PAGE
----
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EOFs of One-Dimensional Cyclostationary Time Series: Computations, Examples, and Stochastic Modeling

Kwang-Y. KimClimate System Research Program, Texas A&M University, College Station, Texas

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Gerald R. NorthClimate System Research Program, Texas A&M University, College Station, Texas

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Jianping HuangClimate System Research Program, Texas A&M University, College Station, Texas

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Abstract

Many climatic time series seem to be a mixture of unpredictable fluctuations and changes that occur at a known frequency, as in the case of the annual cycle. Such a time series is called a cyclostationary process. The lagged covariance statistics of a cyclostationary process are periodic in time with the frequency of the nested undulations, and the eigenfunctions are no longer Fourier functions. In this study, examination is made of the properties of cyclostationary empirical orthogonal functions (CSEOFs) and a computational algorithm is developed based on Bloch's theorem for the one-dimensional case. Simple examples are discussed to test the algorithm and clarify the nature and interpretation of CSEOFs. Finally, a stochastic model has been constructed, which reasonably reproduces the cyclostationary statistics of a 100-yr series of the globally averaged, observed surface air temperature field. The simulated CSEOFs and the associated eigenvalues compare fairly with those of the observational data.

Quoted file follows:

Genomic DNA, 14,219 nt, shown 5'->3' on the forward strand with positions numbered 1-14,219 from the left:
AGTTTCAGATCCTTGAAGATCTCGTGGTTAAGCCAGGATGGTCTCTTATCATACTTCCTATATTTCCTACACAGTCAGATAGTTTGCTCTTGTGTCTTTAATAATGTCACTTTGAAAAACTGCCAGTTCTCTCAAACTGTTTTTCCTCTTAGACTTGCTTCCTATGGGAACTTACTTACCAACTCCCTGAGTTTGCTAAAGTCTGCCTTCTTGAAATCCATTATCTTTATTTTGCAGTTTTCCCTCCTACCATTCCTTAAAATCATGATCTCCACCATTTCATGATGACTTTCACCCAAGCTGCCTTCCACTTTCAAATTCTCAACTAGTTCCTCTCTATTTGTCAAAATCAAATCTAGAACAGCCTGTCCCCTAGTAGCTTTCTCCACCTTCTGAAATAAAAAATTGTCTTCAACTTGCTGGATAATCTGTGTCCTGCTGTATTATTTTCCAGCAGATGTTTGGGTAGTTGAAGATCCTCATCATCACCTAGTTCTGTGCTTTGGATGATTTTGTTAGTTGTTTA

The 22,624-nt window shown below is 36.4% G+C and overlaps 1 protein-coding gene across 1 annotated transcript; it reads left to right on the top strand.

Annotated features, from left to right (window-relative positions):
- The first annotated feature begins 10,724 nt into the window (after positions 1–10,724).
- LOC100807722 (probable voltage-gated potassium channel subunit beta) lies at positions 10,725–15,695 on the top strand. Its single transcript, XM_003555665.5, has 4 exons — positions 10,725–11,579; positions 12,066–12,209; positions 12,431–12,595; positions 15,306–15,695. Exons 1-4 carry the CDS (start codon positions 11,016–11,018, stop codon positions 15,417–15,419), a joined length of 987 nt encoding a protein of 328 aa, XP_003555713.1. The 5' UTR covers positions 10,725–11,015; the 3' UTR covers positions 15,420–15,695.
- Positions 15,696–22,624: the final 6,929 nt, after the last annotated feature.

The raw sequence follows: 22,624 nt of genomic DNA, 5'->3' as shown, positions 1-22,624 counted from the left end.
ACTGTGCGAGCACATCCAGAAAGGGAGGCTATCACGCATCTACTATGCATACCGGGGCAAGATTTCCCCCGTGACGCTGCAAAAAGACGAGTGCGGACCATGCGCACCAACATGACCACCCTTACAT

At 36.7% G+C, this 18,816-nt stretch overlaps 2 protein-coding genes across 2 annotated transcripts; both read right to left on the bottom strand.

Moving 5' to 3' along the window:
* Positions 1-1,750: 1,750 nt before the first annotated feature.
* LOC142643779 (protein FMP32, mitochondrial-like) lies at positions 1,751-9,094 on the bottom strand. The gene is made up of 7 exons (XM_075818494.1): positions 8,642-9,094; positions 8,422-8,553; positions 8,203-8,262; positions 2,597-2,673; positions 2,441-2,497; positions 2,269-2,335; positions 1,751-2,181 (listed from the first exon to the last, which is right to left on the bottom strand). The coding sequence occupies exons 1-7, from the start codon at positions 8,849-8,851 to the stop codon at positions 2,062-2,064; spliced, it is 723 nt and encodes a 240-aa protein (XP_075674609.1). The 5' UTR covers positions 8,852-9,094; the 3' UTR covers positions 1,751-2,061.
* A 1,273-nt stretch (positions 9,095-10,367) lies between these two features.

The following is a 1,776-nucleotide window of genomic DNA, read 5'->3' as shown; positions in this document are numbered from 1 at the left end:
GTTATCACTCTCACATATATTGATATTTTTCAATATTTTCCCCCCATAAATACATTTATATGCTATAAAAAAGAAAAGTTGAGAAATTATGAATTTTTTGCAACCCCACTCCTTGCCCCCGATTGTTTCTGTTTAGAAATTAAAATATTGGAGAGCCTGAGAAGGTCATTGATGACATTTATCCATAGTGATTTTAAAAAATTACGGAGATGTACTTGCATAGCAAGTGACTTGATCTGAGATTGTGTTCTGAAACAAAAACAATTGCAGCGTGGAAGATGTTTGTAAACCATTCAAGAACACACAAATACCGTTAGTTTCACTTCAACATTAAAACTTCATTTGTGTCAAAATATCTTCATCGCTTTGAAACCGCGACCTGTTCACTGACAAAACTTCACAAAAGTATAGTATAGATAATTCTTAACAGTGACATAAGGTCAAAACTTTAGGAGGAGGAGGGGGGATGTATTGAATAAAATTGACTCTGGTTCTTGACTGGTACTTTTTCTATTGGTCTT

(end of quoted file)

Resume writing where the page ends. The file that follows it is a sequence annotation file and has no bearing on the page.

Abstract

Many climatic time series seem to be a mixture of unpredictable fluctuations and changes that occur at a known frequency, as in the case of the annual cycle. Such a time series is called a cyclostationary process. The lagged covariance statistics of a cyclostationary process are periodic in time with the frequency of the nested undulations, and the eigenfunctions are no longer Fourier functions. In this study, examination is made of the properties of cyclostationary empirical orthogonal functions (CSEOFs) and a computational algorithm is developed based on Bloch's theorem for the one-dimensional case. Simple examples are discussed to test the algorithm and clarify the nature and interpretation of CSEOFs. Finally, a stochastic model has been constructed, which reasonably reproduces the cyclostationary statistics of a 100-yr series of the globally averaged, observed surface air temperature field. The simulated CSEOFs and the associated eigenvalues compare fairly with those of the observational data.

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